Manila placed 95th out of a list of 100 cities ranked based on their sustainability, a study by leading global design and consultancy firm Arcadis revealed.
Among the 23 Asian metropolises included in 2018 Sustainable Cities Index, Manila is in the bottom quartile, only ahead of Vietnam's Hanoi and India's Kolkata.
Arcadis evaluated the cities based on the quality of life of its citizens, environmental impacts, and economic prosperity, which are aligned with the UN Sustainable Development Goals (SDGs).
Manila ranked 93rd in the "people" sub-index, which measures a city's performance in terms of personal well-being, working life, and urban living.
In terms of "planet" sub-index, which ranks cities according to environmental impacts, such as pollution, energy consumption, and resilience, among others, Manila placed 91st.
In the "profit" sub-index, which measures the city's economic performance and business infrastructure, Manila landed in the 98th.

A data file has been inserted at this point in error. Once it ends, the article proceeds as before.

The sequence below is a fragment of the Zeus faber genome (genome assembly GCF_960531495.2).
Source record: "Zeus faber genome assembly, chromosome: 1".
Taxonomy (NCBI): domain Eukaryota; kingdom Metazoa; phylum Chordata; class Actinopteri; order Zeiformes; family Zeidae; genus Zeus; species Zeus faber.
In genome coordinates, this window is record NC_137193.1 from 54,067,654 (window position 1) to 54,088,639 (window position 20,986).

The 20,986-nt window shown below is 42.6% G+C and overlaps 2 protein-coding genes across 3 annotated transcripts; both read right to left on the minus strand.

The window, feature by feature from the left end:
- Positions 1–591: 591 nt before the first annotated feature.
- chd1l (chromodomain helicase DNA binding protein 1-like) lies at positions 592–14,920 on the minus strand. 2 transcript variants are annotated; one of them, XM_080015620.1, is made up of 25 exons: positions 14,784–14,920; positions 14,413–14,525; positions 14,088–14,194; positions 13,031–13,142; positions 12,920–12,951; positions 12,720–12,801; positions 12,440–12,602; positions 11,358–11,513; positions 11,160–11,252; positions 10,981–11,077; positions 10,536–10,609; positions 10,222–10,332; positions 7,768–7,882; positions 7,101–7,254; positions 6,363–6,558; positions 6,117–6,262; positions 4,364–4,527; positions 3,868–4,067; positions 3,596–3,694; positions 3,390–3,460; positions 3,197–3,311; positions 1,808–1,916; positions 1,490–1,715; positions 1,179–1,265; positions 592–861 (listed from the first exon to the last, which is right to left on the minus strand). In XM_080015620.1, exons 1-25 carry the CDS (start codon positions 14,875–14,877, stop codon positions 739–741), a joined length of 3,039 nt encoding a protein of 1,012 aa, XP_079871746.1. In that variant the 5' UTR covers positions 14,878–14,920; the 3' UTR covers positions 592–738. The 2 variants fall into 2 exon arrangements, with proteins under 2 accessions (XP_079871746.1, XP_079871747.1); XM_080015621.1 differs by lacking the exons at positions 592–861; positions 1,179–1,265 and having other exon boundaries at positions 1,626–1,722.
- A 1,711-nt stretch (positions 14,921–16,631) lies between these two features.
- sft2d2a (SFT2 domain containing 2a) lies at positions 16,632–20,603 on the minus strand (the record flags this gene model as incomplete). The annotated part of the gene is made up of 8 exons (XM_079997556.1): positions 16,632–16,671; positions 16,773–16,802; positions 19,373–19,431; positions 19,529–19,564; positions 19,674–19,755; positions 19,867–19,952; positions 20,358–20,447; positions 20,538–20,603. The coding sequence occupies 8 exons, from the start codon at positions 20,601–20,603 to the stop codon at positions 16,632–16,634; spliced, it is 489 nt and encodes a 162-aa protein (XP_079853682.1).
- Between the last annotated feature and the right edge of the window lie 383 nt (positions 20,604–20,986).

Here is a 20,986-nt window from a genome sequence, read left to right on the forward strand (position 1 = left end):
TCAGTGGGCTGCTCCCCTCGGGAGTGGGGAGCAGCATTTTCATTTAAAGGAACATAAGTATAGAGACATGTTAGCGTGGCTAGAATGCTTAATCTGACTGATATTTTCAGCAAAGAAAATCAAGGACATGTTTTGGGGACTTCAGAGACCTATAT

According to Arcadis, London is the most sustainable city in 2018, followed by Stockholm, Edinburgh, Singapore, Vienna, Zurich, Munich, Oslo, Hong Kong, and Frankfurt.
Ross McKenzie, Philippine country head of Arcadis, said among the key challenges facing Manila are air and water pollution, traffic, and a lack of resiliency in the face of changing weather patterns.
"Every year, during the wet season, Manila experiences devastating and deep floods, interrupting the city’s operations and creating inconvenience for its citizens," he said.
McKenzie said Manila ranked in the last 10 of the index among 3 pillars because of the "lack of forward sustainable planning as the city growth accelerates."
"Focusing on the building resiliency and investment in infrastructure to uplift the country's economy are key to Manila enjoying a sustainable future," he said.
He added: "With much of the progress being supported and driven by the private sector, city policy makers will play a key role by helping create long-term sustainable policies and embrace international best practice and lessons learnt."